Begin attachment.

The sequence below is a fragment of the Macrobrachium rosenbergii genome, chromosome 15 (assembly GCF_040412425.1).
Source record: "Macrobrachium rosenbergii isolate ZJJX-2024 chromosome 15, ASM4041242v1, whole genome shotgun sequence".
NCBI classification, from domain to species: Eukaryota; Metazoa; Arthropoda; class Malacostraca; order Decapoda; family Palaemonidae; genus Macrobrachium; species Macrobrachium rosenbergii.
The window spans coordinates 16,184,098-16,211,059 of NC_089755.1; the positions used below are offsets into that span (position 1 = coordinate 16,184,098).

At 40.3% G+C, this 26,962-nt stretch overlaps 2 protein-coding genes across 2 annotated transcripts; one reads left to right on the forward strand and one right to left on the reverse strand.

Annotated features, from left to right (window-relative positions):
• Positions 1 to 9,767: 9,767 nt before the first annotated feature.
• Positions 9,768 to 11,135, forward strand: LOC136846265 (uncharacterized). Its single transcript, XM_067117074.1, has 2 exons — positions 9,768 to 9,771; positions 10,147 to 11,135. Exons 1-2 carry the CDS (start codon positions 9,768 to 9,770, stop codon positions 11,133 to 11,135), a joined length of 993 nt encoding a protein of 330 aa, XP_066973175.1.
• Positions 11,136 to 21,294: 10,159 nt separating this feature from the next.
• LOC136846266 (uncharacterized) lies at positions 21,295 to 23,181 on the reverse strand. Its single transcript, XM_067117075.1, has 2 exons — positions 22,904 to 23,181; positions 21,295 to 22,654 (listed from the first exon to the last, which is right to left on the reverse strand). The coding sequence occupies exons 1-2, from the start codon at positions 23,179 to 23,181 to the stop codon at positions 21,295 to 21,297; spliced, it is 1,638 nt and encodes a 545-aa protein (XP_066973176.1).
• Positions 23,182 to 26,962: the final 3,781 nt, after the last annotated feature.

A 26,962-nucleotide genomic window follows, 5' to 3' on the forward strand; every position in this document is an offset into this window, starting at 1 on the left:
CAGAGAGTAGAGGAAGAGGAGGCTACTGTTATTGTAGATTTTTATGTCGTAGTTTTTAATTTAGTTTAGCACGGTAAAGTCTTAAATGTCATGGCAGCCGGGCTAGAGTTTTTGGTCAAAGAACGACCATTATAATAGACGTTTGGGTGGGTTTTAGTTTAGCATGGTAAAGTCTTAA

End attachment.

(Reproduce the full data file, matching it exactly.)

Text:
The sequence below is a fragment of the Macrobrachium rosenbergii genome, chromosome 15 (assembly GCF_040412425.1).
Source record: "Macrobrachium rosenbergii isolate ZJJX-2024 chromosome 15, ASM4041242v1, whole genome shotgun sequence".
NCBI classification, from domain to species: Eukaryota; Metazoa; Arthropoda; class Malacostraca; order Decapoda; family Palaemonidae; genus Macrobrachium; species Macrobrachium rosenbergii.
The window spans coordinates 16,184,098-16,211,059 of NC_089755.1; the positions used below are offsets into that span (position 1 = coordinate 16,184,098).

At 40.3% G+C, this 26,962-nt stretch overlaps 2 protein-coding genes across 2 annotated transcripts; one reads left to right on the forward strand and one right to left on the reverse strand.

Annotated features, from left to right (window-relative positions):
• Positions 1 to 9,767: 9,767 nt before the first annotated feature.
• Positions 9,768 to 11,135, forward strand: LOC136846265 (uncharacterized). Its single transcript, XM_067117074.1, has 2 exons — positions 9,768 to 9,771; positions 10,147 to 11,135. Exons 1-2 carry the CDS (start codon positions 9,768 to 9,770, stop codon positions 11,133 to 11,135), a joined length of 993 nt encoding a protein of 330 aa, XP_066973175.1.
• Positions 11,136 to 21,294: 10,159 nt separating this feature from the next.
• LOC136846266 (uncharacterized) lies at positions 21,295 to 23,181 on the reverse strand. Its single transcript, XM_067117075.1, has 2 exons — positions 22,904 to 23,181; positions 21,295 to 22,654 (listed from the first exon to the last, which is right to left on the reverse strand). The coding sequence occupies exons 1-2, from the start codon at positions 23,179 to 23,181 to the stop codon at positions 21,295 to 21,297; spliced, it is 1,638 nt and encodes a 545-aa protein (XP_066973176.1).
• Positions 23,182 to 26,962: the final 3,781 nt, after the last annotated feature.

A 26,962-nucleotide genomic window follows, 5' to 3' on the forward strand; every position in this document is an offset into this window, starting at 1 on the left:
CAGAGAGTAGAGGAAGAGGAGGCTACTGTTATTGTAGATTTTTATGTCGTAGTTTTTAATTTAGTTTAGCACGGTAAAGTCTTAAATGTCATGGCAGCCGGGCTAGAGTTTTTGGTCAAAGAACGACCATTATAATAGACGTTTGGGTGGGTTTTAGTTTAGCATGGTAAAGTCTTAA